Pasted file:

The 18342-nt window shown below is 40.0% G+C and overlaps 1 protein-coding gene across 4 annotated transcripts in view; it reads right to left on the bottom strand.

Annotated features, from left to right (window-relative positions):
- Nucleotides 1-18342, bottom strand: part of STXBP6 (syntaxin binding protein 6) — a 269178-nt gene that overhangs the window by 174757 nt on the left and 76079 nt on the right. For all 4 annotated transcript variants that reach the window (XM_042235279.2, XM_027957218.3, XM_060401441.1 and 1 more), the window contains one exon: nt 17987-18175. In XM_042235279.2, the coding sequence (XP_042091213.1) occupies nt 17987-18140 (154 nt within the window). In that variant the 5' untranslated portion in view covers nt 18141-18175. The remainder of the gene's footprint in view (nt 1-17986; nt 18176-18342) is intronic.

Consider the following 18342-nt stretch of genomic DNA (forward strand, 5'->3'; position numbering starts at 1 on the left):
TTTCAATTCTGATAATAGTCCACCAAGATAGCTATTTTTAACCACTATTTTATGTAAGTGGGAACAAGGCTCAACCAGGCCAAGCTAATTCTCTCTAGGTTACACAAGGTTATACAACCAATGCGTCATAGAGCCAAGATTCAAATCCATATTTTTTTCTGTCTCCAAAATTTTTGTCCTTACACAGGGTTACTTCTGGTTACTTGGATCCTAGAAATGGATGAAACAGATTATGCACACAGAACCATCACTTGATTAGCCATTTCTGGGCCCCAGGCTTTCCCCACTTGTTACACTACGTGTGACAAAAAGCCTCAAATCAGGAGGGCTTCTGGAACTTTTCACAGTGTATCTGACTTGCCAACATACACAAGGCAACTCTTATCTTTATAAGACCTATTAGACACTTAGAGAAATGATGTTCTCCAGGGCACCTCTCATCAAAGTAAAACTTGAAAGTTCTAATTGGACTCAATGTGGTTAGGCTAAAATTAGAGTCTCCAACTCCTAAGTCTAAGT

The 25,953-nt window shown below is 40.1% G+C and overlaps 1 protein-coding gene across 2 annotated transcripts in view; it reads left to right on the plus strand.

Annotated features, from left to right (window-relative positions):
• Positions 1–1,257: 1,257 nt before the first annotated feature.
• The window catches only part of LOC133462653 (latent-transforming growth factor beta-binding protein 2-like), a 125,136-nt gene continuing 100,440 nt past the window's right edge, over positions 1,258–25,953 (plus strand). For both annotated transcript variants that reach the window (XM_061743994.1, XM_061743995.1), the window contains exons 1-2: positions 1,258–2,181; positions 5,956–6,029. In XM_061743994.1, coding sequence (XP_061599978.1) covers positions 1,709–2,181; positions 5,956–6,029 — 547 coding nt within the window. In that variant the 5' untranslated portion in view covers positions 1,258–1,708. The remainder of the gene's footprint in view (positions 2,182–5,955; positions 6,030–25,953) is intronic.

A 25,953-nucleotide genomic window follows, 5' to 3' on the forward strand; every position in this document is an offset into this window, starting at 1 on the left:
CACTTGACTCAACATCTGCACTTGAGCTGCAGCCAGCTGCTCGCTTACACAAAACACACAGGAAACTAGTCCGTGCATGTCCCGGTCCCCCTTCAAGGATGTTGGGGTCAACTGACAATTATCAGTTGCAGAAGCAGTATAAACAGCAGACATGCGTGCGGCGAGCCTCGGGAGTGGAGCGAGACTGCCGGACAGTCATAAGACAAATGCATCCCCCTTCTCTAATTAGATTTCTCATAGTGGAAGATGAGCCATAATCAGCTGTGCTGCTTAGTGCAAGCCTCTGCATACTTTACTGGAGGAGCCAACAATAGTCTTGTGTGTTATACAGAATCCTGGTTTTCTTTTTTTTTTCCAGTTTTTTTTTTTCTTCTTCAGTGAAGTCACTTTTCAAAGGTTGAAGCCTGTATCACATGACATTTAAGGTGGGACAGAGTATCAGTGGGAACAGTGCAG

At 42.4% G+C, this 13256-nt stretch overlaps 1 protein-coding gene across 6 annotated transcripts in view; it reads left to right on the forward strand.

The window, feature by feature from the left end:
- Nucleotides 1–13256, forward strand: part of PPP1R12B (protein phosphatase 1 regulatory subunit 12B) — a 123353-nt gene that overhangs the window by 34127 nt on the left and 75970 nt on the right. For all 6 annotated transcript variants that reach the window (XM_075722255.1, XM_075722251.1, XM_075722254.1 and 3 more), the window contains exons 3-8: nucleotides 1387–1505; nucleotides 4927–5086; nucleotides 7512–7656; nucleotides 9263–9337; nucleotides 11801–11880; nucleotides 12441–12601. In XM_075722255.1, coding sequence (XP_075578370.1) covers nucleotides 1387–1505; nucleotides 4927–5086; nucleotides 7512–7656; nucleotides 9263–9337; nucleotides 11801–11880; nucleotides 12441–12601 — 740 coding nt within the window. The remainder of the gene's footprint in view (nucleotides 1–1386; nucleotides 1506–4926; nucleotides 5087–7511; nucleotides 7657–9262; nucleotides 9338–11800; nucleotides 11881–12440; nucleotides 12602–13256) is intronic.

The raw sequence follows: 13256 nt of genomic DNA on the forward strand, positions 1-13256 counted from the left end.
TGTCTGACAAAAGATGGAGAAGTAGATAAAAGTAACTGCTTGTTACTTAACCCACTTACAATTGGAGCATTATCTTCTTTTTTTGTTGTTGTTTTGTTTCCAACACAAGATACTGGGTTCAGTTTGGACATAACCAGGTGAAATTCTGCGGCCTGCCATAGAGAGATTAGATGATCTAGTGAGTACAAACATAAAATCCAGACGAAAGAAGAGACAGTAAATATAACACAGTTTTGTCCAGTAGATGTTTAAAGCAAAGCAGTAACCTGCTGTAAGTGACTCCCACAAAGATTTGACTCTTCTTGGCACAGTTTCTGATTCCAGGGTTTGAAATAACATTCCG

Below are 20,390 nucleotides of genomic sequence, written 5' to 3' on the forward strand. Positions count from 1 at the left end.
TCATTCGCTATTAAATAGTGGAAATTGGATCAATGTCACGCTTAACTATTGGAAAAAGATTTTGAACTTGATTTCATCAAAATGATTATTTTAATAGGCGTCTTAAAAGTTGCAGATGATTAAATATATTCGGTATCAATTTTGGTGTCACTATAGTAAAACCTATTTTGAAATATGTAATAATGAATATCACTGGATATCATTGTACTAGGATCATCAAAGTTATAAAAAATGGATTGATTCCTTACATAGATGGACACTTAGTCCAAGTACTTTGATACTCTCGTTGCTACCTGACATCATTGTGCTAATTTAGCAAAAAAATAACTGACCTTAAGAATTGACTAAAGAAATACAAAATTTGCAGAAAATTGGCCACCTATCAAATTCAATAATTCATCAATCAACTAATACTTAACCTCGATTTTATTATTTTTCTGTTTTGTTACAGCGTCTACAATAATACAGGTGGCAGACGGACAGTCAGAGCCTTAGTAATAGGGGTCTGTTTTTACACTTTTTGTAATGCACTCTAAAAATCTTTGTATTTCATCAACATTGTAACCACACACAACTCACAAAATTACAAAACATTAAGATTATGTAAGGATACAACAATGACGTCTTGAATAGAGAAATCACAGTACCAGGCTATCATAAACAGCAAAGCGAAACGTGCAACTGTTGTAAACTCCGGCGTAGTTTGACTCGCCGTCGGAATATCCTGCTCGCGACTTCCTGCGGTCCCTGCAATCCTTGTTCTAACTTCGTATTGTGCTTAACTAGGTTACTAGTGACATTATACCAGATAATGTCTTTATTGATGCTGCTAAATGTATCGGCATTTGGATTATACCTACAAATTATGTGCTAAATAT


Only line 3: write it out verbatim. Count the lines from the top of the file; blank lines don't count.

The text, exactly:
- Nucleotides 1-18342, bottom strand: part of STXBP6 (syntaxin binding protein 6) — a 269178-nt gene that overhangs the window by 174757 nt on the left and 76079 nt on the right. For all 4 annotated transcript variants that reach the window (XM_042235279.2, XM_027957218.3, XM_060401441.1 and 1 more), the window contains one exon: nt 17987-18175. In XM_042235279.2, the coding sequence (XP_042091213.1) occupies nt 17987-18140 (154 nt within the window). In that variant the 5' untranslated portion in view covers nt 18141-18175. The remainder of the gene's footprint in view (nt 1-17986; nt 18176-18342) is intronic.